Rural hospitals have had a more difficult time than urban hospitals adapting to the new stroke guidelines because of a lack of resources including personnel, facilities, and diagnostic imaging equipment.13-15 As a result, hospitals have implemented alternative processes to treat stroke patients. For example, one hospital used a process known as “drip-and-ship,” in which IV tPA is started in the field or at an outside facility before the patient is transported to a tertiary care center.15 This process poses a possible dilemma because field personnel do not necessarily have the appropriate certification or sufficient experience to make critical decisions regarding the treatment of stroke patients. Therefore, other innovative procedures have been developed such as stroke telephone networks. These networks allow field personnel to talk to stroke neurologists at tertiary care centers to prevent problems in potential stroke patients (eg, giving tPA when not appropriate).17,18 
As previously mentioned, it is important for physicians, nurses, and other healthcare providers to know major warning signs for stroke (eg, weakness, numbness, changes in speech) because the treatment window for stroke patients is limited. Although recent educational campaigns for the public have resulted in better stroke recognition and quicker treatment of patients,3 to date, educational programs for healthcare professionals have not been used widely to help alleviate the healthcare professionals' underrecognition of stroke symptoms.19 The development of a stroke protocol that includes a program to educate staff about stroke warning signs and required treatment could greatly improve the treatment of stroke patients and, thus, save more lives. Our goal was to develop a system that–in addition to educating staff about stroke and the stroke protocol–would integrate several departments, streamline patient flow, and expedite imaging and laboratory studies. Educational tools to facilitate this process also needed to be developed. It was essential that the stroke protocol stemmed from evidence-based guidelines and published research. 
Geisinger Medical Center in Danville, Pennsylvania, was an appropriate medical site to test such a comprehensive program because, on average, the center admits more than 600 stroke patients per year. It is also a rural tertiary care center. At the time we began the present study, the medical center did not have a protocol in place to effectively triage stroke patients in the emergency department (ED). We predicted that development of a standardized stroke protocol designed to streamline and improve processing through the ED and to educate staff about stroke symptoms prior to its implementation would improve the timeliness of patient care.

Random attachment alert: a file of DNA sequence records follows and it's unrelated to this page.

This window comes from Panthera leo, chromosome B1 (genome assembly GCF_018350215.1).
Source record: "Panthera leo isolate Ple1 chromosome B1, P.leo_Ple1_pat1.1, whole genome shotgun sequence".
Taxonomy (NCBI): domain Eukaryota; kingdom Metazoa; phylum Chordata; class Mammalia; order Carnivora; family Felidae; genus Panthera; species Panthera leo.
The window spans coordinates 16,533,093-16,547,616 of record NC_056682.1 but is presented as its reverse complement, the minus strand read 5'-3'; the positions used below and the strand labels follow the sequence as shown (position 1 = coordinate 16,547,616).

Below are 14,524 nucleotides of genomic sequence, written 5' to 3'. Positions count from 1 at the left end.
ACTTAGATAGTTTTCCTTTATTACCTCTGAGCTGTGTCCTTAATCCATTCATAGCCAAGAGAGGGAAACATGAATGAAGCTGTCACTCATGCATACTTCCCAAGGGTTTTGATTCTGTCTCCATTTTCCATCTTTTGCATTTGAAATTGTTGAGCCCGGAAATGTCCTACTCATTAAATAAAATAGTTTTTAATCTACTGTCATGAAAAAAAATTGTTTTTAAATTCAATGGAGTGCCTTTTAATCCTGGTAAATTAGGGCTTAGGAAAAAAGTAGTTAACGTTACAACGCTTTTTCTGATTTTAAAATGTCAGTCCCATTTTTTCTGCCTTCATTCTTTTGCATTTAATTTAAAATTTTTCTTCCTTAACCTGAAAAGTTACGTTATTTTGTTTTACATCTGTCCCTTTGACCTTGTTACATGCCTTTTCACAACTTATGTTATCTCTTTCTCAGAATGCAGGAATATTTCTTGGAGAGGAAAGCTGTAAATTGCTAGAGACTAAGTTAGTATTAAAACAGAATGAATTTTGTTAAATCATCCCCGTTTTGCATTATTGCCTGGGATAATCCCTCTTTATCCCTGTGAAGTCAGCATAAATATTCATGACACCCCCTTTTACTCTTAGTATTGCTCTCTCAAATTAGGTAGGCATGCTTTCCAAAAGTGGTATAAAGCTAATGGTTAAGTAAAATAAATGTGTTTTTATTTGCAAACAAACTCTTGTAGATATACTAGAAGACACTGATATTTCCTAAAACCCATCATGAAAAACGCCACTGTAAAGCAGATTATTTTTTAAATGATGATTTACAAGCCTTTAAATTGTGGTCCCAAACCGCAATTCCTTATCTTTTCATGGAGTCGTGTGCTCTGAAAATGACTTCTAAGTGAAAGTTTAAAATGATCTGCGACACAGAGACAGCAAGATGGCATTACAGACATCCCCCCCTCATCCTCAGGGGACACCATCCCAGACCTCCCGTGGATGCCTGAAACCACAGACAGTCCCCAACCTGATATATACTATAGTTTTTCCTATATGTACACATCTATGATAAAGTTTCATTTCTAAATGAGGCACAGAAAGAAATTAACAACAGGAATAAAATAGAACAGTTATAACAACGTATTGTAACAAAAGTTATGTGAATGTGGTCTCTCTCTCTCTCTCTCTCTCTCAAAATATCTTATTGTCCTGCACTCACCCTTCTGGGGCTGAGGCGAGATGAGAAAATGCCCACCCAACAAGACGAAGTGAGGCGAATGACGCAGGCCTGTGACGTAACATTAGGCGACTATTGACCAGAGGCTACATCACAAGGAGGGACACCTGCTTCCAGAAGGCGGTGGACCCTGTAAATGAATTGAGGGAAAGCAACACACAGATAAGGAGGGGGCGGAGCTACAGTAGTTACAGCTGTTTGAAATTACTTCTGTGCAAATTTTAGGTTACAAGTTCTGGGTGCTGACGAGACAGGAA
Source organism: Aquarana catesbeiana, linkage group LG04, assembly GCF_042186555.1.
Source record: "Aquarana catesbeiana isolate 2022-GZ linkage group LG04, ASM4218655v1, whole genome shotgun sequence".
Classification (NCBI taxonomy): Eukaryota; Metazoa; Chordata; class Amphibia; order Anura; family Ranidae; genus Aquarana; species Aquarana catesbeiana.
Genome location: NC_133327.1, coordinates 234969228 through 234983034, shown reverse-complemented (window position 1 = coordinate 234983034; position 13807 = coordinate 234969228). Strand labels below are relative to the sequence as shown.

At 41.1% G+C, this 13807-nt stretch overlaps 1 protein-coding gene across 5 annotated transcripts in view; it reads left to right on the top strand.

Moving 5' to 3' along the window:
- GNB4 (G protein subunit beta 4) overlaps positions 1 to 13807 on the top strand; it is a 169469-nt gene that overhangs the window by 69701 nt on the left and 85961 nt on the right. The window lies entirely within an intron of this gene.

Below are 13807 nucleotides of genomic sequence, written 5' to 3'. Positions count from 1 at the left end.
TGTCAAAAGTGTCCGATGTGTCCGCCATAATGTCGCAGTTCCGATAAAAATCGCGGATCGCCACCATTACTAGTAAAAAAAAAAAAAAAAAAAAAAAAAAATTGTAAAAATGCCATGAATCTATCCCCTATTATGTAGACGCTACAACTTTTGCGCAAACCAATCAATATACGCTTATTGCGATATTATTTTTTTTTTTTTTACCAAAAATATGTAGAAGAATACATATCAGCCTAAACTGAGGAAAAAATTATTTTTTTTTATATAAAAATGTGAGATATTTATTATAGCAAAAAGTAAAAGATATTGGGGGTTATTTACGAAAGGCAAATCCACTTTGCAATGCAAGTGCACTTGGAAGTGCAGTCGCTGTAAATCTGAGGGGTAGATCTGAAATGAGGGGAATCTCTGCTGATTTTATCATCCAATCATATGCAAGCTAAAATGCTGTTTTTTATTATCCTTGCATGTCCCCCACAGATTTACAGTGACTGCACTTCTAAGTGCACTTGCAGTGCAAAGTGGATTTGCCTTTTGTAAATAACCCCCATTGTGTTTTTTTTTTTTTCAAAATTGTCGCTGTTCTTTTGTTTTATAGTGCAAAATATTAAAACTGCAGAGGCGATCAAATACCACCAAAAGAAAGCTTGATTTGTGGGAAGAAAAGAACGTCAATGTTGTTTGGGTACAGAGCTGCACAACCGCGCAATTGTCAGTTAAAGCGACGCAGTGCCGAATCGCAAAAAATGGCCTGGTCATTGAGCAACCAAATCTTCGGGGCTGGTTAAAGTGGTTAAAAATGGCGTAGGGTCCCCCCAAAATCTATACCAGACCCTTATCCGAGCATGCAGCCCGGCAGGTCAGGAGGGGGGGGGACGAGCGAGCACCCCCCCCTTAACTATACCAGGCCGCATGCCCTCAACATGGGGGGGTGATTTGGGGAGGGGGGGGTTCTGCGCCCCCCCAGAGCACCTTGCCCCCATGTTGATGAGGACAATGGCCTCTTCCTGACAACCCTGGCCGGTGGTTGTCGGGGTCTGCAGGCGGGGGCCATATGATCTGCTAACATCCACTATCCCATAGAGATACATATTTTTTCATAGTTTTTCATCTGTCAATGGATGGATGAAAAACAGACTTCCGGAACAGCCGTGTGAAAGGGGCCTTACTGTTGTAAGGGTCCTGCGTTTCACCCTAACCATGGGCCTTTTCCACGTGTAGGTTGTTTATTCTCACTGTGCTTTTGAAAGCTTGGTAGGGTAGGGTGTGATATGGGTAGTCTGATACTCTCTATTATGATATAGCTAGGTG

Methods
This clinical prospective pilot study was conducted at Geisinger Medical Center in Danville, Pennsylvania. Approval was received from the medical center's Institutional Review Board #2. Patients who presented between November 1, 2007, to October 31, 2008, comprised the study group (ie, after protocol implementation). A retrospective analysis of patient records from November 1, 2006, to October 31, 2007, for stroke morbidity, mortality, and tPA administration was employed as a control group (ie, prior to protocol implementation). Inclusion criteria consisted of patients aged 18 years or older who arrived at the ED with stroke-like symptoms including (but not limited to) weakness, numbness, and problems with speech. Exclusion criteria consisted of history of hemorrhagic stroke, seizure at stroke onset, internal bleeding, intracranial hemorrhage, recent surgery, platelet count of less than 100 × 103/μL, untreated blood pressure greater than 185/110 mm Hg, symptoms lasting for longer than 6 hours, and vascular malformation. Patients with a history of ischemic stroke were included in the study.